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Approaching the Schottky-Mott limit in van der Waals metal-semiconductor junctions.

Authors
  • Liu, Yuan1, 2
  • Guo, Jian1
  • Zhu, Enbo1
  • Liao, Lei2
  • Lee, Sung-Joon1
  • Ding, Mengning1
  • Shakir, Imran3
  • Gambin, Vincent4
  • Huang, Yu5, 6
  • Duan, Xiangfeng7, 8
  • 1 Department of Materials Science and Engineering, University of California, Los Angeles, CA, USA.
  • 2 State Key Laboratory for Chemo/Biosensing and Chemometrics, College of Chemistry and Chemical Engineering, and School of Physics and Electronics, Hunan University, Changsha, China. , (China)
  • 3 Sustainable Energy Technologies Centre, College of Engineering, King Saud University, Riyadh, Saudi Arabia. , (Saudi Arabia)
  • 4 NG NEXT, Northrop Grumman Corporation, Redondo Beach, CA, USA.
  • 5 Department of Materials Science and Engineering, University of California, Los Angeles, CA, USA. [email protected]
  • 6 California Nanosystems Institute, University of California, Los Angeles, CA, USA. [email protected]
  • 7 California Nanosystems Institute, University of California, Los Angeles, CA, USA. [email protected]
  • 8 Department of Chemistry and Biochemistry, University of California, Los Angeles, CA, USA. [email protected]
Type
Published Article
Journal
Nature
Publisher
Springer Nature
Publication Date
May 01, 2018
Volume
557
Issue
7707
Pages
696–700
Identifiers
DOI: 10.1038/s41586-018-0129-8
PMID: 29769729
Source
Medline
License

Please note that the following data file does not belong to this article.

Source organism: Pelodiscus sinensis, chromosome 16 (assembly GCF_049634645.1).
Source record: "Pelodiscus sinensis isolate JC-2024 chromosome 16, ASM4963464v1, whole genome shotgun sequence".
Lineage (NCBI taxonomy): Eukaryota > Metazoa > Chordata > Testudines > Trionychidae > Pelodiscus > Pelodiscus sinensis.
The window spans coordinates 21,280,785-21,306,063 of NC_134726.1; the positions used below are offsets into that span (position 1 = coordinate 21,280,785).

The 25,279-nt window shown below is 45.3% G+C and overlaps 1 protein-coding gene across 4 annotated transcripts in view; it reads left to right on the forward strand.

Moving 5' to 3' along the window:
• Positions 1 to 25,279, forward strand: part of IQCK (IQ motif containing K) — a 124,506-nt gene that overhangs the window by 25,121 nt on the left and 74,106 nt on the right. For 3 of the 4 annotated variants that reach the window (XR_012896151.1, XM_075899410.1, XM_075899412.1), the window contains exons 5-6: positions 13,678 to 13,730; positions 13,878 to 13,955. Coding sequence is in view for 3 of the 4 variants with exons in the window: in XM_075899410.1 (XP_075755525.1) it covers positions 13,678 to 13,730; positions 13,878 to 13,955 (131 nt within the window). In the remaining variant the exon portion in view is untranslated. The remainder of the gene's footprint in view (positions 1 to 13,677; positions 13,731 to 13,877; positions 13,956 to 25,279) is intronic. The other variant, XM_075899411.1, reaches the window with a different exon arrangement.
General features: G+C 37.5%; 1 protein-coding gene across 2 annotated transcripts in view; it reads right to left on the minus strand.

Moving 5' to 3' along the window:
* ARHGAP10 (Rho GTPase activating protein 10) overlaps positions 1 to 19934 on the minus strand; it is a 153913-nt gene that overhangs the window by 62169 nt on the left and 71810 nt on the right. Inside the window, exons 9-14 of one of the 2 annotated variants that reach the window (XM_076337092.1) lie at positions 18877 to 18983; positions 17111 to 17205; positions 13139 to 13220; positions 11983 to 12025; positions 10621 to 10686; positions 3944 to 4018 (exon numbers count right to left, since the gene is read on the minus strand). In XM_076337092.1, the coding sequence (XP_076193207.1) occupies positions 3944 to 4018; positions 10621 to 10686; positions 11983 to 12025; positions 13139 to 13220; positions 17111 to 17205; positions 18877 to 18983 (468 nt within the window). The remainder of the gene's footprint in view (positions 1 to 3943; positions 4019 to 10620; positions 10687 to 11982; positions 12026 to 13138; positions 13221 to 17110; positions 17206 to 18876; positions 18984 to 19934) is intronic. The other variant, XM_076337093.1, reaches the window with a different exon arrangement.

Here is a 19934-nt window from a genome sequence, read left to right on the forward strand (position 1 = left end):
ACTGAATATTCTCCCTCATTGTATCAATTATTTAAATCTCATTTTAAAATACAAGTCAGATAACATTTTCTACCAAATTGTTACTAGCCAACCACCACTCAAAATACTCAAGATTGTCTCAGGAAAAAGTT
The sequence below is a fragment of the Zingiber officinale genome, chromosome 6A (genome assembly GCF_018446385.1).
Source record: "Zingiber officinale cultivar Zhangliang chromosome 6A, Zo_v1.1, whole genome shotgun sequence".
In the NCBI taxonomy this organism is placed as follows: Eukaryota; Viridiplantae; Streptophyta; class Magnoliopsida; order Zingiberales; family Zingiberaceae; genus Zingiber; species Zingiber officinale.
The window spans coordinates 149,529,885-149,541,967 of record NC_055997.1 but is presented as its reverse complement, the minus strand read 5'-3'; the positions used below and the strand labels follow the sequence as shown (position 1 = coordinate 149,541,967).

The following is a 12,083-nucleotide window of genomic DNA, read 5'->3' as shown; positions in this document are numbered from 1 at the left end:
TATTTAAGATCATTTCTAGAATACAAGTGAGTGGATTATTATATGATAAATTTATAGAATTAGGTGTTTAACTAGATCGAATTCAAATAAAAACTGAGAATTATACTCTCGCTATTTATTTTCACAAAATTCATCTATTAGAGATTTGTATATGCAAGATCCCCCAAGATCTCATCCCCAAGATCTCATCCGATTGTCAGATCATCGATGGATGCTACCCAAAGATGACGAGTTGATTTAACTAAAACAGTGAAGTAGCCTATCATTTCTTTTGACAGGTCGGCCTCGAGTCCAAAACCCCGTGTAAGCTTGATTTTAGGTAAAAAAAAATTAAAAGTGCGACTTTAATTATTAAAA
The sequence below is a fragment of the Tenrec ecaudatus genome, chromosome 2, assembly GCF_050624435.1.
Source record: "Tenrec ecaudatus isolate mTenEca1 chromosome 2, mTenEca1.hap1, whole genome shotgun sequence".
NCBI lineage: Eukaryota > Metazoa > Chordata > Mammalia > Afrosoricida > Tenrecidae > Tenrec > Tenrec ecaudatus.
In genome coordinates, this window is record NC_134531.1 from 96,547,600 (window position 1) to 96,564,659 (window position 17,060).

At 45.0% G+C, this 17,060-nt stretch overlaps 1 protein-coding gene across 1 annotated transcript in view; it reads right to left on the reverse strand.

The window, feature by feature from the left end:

Unknown

Abstract

The junctions formed at the contact between metallic electrodes and semiconductor materials are crucial components of electronic and optoelectronic devices 1 . Metal-semiconductor junctions are characterized by an energy barrier known as the Schottky barrier, whose height can, in the ideal case, be predicted by the Schottky-Mott rule2-4 on the basis of the relative alignment of energy levels. Such ideal physics has rarely been experimentally realized, however, because of the inevitable chemical disorder and Fermi-level pinning at typical metal-semiconductor interfaces2,5-12. Here we report the creation of van der Waals metal-semiconductor junctions in which atomically flat metal thin films are laminated onto two-dimensional semiconductors without direct chemical bonding, creating an interface that is essentially free from chemical disorder and Fermi-level pinning. The Schottky barrier height, which approaches the Schottky-Mott limit, is dictated by the work function of the metal and is thus highly tunable. By transferring metal films (silver or platinum) with a work function that matches the conduction band or valence band edges of molybdenum sulfide, we achieve transistors with a two-terminal electron mobility at room temperature of 260 centimetres squared per volt per second and a hole mobility of 175 centimetres squared per volt per second. Furthermore, by using asymmetric contact pairs with different work functions, we demonstrate a silver/molybdenum sulfide/platinum photodiode with an open-circuit voltage of 1.02 volts. Our study not only experimentally validates the fundamental limit of ideal metal-semiconductor junctions but also defines a highly efficient and damage-free strategy for metal integration that could be used in high-performance electronics and optoelectronics.

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